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Mobile takes half of UK online sales

News, 25 February 2016

LONDON: UK consumers are now making more online purchases via mobile devices than desktop, in what has been described as "a major digital tipping point" in a new report.

It's a development that has been coming but it arrived possibly sooner than expected in the last quarter of 2015, according to the latest IMRG Capgemini Quarterly Benchmarking Report.

This revealed that smartphones and tablets had accounted for 51% of UK online retail sales in that quarter, up from a figure of 45% in the third quarter and 40% in the fourth quarter of 2014.

Tablets were the preferred device, with a 33% share of sales compared to smartphones' 18%, although the report noted that sales via the latter had risen sharply across the year.

In terms of traffic to retail websites, mobile devices were even more prominent – taking a 66% share, up from 63% in Q3 and 54% in Q4 2014 – highlighting their role in research.

Tina Spooner, chief information officer at IMRG, the UK's online retail association, reported that smartphones were rapidly becoming "a major component of the checkout process too".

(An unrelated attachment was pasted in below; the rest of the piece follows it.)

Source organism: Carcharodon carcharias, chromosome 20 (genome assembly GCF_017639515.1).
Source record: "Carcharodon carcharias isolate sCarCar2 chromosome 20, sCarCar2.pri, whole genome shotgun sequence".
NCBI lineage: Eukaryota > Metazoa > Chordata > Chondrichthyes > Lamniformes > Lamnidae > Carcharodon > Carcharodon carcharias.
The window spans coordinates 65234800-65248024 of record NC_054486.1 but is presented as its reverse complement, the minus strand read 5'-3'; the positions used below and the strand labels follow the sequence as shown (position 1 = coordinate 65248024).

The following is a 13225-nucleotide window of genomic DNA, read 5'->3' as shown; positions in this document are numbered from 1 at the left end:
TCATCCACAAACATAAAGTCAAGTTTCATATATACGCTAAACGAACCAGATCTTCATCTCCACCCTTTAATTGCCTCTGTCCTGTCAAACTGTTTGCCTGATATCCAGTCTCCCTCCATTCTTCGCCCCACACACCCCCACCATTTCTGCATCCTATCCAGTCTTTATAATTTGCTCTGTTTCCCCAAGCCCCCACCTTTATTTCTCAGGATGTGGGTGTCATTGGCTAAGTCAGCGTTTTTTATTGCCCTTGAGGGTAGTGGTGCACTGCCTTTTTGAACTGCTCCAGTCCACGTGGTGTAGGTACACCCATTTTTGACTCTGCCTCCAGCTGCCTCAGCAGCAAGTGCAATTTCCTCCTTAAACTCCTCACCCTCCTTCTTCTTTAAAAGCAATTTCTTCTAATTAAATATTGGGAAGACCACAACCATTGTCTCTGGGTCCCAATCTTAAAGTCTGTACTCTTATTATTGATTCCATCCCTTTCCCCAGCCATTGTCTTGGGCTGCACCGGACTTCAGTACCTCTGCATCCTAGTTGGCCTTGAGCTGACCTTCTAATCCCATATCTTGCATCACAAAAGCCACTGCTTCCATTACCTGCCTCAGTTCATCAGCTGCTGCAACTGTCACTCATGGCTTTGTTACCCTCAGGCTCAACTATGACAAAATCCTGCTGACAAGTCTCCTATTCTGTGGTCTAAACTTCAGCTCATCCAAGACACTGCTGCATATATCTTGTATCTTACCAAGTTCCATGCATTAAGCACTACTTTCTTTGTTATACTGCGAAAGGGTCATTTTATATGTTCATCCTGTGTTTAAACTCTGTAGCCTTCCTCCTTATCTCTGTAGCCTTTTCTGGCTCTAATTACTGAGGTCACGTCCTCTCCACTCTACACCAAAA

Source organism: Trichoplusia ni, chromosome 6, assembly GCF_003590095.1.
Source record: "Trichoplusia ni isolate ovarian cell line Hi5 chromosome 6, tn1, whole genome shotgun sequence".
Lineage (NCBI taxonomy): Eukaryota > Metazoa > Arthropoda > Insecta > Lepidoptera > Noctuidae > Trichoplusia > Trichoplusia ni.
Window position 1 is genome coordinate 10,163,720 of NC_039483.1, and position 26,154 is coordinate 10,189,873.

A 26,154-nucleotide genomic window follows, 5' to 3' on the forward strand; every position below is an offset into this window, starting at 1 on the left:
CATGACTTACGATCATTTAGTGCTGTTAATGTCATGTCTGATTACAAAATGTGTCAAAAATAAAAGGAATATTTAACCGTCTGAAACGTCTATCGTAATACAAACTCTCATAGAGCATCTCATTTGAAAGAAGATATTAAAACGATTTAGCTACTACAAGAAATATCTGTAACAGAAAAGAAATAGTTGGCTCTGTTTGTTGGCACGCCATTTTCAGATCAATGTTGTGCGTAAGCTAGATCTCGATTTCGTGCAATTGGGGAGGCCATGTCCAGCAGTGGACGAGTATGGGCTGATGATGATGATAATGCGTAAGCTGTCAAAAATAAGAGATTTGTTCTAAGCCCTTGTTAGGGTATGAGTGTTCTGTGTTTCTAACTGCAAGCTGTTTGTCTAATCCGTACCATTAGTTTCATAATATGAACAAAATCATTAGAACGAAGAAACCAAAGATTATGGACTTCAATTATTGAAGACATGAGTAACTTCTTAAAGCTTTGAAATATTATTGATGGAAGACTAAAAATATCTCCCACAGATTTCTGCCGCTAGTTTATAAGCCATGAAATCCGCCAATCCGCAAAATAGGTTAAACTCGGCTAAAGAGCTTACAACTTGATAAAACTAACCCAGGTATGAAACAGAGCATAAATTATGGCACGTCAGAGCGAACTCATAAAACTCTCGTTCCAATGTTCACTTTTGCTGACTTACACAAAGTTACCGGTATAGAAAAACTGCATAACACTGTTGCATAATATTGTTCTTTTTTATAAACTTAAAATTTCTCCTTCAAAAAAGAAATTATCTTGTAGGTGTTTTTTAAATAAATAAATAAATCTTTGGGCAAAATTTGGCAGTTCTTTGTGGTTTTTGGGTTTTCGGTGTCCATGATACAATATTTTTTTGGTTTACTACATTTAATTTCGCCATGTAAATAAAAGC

In January, for example, "sales via smartphones grew 95.6% year-on-year", which was more than seven times the rate of increase recorded for sales via tablets.

"The main reason for this is likely to be related to the design trend for larger screens," she said, "but many mobile retail sites have improved significantly to give a far better experience and inspire confidence in shoppers.

"There is also the fact that we increasingly use our smartphones for managing so much of our lives – it's only logical that completing purchases on retail sites would gravitate over to these devices as well."

John Lewis online trade director Mark Felix described mobile as "the glue between our shops and online".

"Increasingly, customers are using the two channels combined and for example use their mobiles to check ratings and reviews and further product information when in-store," he said.

The embrace of the mobile channel isn't ready to slow. "Given that mobile advertising and geo-location marketing are yet to hit maturity, you feel there is more growth to come," said Richard Tremellen, retail insight and data specialist at consulting firm Capgemini.

Data sourced from IMRG: additional content by Warc staff